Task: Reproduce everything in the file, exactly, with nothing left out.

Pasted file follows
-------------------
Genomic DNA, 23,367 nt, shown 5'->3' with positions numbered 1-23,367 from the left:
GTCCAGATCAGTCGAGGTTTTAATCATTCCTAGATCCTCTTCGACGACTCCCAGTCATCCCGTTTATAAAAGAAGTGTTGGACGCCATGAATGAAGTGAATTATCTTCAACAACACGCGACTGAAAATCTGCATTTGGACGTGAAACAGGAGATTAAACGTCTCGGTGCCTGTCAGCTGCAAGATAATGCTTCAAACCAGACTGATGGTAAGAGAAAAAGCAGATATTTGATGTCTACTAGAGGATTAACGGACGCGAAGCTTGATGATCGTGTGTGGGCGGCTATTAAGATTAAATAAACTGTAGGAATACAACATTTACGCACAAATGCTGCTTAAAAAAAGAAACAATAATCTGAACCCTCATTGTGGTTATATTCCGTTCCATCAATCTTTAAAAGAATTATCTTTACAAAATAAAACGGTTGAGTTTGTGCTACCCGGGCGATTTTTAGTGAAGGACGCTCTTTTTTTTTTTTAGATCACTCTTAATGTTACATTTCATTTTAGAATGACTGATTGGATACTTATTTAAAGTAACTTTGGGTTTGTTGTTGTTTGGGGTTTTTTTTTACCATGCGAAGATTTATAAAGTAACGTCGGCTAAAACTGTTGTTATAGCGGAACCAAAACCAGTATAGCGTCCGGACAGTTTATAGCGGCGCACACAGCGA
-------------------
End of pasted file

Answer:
Genomic DNA, 23,367 nt, shown 5'->3' with positions numbered 1-23,367 from the left:
GTCCAGATCAGTCGAGGTTTTAATCATTCCTAGATCCTCTTCGACGACTCCCAGTCATCCCGTTTATAAAAGAAGTGTTGGACGCCATGAATGAAGTGAATTATCTTCAACAACACGCGACTGAAAATCTGCATTTGGACGTGAAACAGGAGATTAAACGTCTCGGTGCCTGTCAGCTGCAAGATAATGCTTCAAACCAGACTGATGGTAAGAGAAAAAGCAGATATTTGATGTCTACTAGAGGATTAACGGACGCGAAGCTTGATGATCGTGTGTGGGCGGCTATTAAGATTAAATAAACTGTAGGAATACAACATTTACGCACAAATGCTGCTTAAAAAAAGAAACAATAATCTGAACCCTCATTGTGGTTATATTCCGTTCCATCAATCTTTAAAAGAATTATCTTTACAAAATAAAACGGTTGAGTTTGTGCTACCCGGGCGATTTTTAGTGAAGGACGCTCTTTTTTTTTTTTAGATCACTCTTAATGTTACATTTCATTTTAGAATGACTGATTGGATACTTATTTAAAGTAACTTTGGGTTTGTTGTTGTTTGGGGTTTTTTTTTACCATGCGAAGATTTATAAAGTAACGTCGGCTAAAACTGTTGTTATAGCGGAACCAAAACCAGTATAGCGTCCGGACAGTTTATAGCGGCGCACACAGCGA